the line which connects the focus of each parabola to the opposite upper point is tangent to the receiver (Fig.81 0. 5 shows the local concentration ratio in the peripheral line of the absorber. This distribution is very important because there is a great variation from point to point over the absorber.0 0.6 200 In this paragraph the geometrical parameters which influence on the optical efficiency of the collector are investigated in order to predict the optimum values of the examined geometric parameters. 7 displays how the intercept factor variation as a function of the longitudinal angle.80 q=21 mm 0. 6 depicts the heat flux distribution over the geometry. Moreover Fig. Fig. From the above figures it is obvious that the maximum solar irradiation is concentrated on the top of the absorber (b = 0°). After a critical point. This distance was selected at 21 mm which is a value inside the optimum region. Fig. Intercept factor for different aperture values.95 0. because only a small part of the reflector sent rays on this region. parametrically investigated. while the solar rays are vertical to the aperture plane (h = 0°). 250 300 350 400 450 500 W(mm) Fig. Incident angle impact on intercept factor 1. Heat flux distribution over the receiver The next important issue about the optical analysis is the way that the heat flux is being distributed in the receiver.00 0. Optimization of the reflector geometry The objective of this section is to present the influence of the geometric parameters (q and W) on the intercept factor. and as a consequence on the optical efficiency. but in the concentrating collectors. The next parameter is the aperture length W which is analyzed in Fig. It is obvious that the optical loss is getting greater as the longitudinal angle increases. after the reflection on the mirror. in the longitudinal and in the transversal direction. fact that makes them to belong to the same cycle. this value for the parameter ‘‘q” makes the two circular parts to be tangent in their contact point. we have to calculate the local concentration ratio as Eq. It is essential to mention that in the optimum case. 1). the incident angle is sufficient to similar calculations. the intercept factor is decreasing something that affects directly on the optical efficiency. This is according to the theory which demands this condition in order to determine the optimum aperture. For this reason. Other parameters as the solar radiation intensity. Especially. The energy balances of the thermal model are presented in Appendix A with more details. the ambient temperature and the mass flow rate were kept constant. all the incident solar rays arrive at the tube. More specifically. More specifically. The results were taken from Solidworks for the optimum case. (5) suggests below: CL ¼ dQ tube q Ge dA .7 Optical analysis 300 mm 0. the shape of the down part of the CPC as well as the aperture surface value is examined by changing the q and W values respectively.57 E. a more analytic determination of the sun position uses two angles. in order to take a smooth surface.8 0. Table 2 gives the final results of the optimization. Moreover. This leads us to select the optimum value at the critical point which is the aperture of 300 mm width. This means that the position of the sun affects significantly on the optical efficiency.max the receiver. It is obvious that there is a great region of values which lead to an optimum performance of the intercept factor. a deeper analysis is needed. Intercept factor for different shapes of CPC down part.9 0. This can be explained because this part collects beam radiation directly from the sun and simultaneously a part of the reflected radiation from the parabolas. 3.3 m2 2. The lower part of the receiver (b = 180°) collects the lessen radiation. 4. as it is taken by Solidworks results. in the down part of the absorber there are two symmetry regions (b = 145° and b = 215°) where the heat flux takes great values due to the fact that both the parabolas and the down circular part of the mirror reflect the rays to these two specific parts of the absorber.7937 cmax gopt. / Sustainable Energy Technologies and Assessments 16 (2016) 53–63 temperature of the working fluid in the inlet and the solar radiation direction were the parameters. The following Figs. 40 The next step in the optical analysis is the determination of optical efficiency for different sun positions. In no concentrating collectors.85 0.75 0 5 10 15 20 q (mm) 25 30 35 Fig. For low aperture values the intercept factor is maximized because all the reflected rays arrive to the receiver.9921 0. 1. Table 2 Optimized geometry parameters.90 0. In order to present the heat flux distribution with a dimensionless way. The optimization of the intercept factor leads to the optimization of the optical efficiency which is the goal of this analysis. ð5Þ Fig. the loss for small . The rest of the parameters were selected to be constant. 3 depicts the effect that distance q has on the intercept factor. This figure gives a strange profile for the heat flux and the reason is the complex geometry of the reflector. It is remarkable that. when the parameter q takes values in the range of 13–26 mm. Bellos et al. 4. 5 and 6 show this distribution over the circular geometry of Geometry parameters Value q W H hC Aa C 21 m 300 mm 150 mm 53° 0.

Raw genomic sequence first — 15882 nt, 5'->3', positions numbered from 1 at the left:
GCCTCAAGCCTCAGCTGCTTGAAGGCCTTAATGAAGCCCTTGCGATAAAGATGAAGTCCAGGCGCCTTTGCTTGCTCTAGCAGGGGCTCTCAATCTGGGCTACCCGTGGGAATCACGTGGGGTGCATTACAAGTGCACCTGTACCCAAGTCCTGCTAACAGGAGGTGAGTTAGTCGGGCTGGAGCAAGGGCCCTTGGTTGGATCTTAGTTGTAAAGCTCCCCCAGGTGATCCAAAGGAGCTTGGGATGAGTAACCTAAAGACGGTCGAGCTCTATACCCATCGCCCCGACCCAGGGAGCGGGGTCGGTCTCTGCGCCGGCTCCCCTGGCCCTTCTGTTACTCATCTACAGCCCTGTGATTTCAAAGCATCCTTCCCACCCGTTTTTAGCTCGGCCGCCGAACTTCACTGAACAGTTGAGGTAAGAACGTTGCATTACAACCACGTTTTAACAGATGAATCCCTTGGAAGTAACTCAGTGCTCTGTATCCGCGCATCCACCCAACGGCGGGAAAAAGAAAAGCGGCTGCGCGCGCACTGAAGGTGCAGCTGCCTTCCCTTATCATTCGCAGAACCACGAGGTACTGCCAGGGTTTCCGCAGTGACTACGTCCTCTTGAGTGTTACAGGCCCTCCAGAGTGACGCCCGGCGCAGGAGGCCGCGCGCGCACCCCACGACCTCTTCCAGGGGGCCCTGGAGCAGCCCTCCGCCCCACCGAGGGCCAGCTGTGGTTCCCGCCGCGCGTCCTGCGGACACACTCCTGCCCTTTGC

2 0. the reader is referred to the web version of this article. ð6Þ It is important to state that above the value of 80°. values of the longitudinal angle is almost inconsiderable. The mathematical approximation of the above curve is presented in Eq. Heat flux distribution over the absorber geometry. Incident angle as a function of the transverse solar angle. / Sustainable Energy Technologies and Assessments 16 (2016) 53–63 6 5 CL 4 3 2 1 0 0 50 100 150 200 250 300 350 400 () Fig.4 0.) 1.8 0.8 0. Incident angle as a function of longitude solar angle. .6 0.0 0 20 40 60 L( 0. 8. the efficiency is extremely low and the system stops operating. 5. Bellos et al. 6.6 0. with red the maximum values and with blue the lower values.0 80 0 o) 10 20 30 T( Fig.58 E. 8.0 1. 7.2 0. (For interpretation of the references to color in this figure legend. 40 50 60 ) Fig. Local concentration ratio distribution in peripheral of the absorber.4 0. The next analyzed angle is the transversal one which is given in the Fig.0 0. (6): cðhL Þ ¼ 0:9921 4:1 104 hL 1:92 104 h2L þ 7 107 h3L . Fig.